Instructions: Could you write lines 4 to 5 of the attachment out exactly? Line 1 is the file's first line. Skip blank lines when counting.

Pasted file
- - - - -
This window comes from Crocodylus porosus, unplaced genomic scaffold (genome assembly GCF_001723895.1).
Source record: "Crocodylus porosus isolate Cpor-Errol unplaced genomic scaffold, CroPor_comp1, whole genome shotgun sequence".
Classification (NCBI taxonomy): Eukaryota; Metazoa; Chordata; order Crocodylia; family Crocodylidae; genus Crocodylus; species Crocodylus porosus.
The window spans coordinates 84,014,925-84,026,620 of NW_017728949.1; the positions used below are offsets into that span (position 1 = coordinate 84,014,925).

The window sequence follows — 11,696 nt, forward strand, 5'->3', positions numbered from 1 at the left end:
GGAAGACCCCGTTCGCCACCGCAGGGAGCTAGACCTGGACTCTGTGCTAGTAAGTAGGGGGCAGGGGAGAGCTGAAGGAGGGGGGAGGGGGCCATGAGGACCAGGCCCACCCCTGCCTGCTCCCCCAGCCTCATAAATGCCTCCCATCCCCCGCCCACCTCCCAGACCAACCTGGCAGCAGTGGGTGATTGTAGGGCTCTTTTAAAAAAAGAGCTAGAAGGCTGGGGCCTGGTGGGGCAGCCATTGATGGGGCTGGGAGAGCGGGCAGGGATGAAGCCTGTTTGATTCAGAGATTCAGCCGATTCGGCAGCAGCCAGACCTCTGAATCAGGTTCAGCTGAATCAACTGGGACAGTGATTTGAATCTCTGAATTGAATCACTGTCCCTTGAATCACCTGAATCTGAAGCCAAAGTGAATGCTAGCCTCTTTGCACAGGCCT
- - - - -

The window spans coordinates 84,014,925-84,026,620 of NW_017728949.1; the positions used below are offsets into that span (position 1 = coordinate 84,014,925).

The window sequence follows — 11,696 nt, forward strand, 5'->3', positions numbered from 1 at the left end: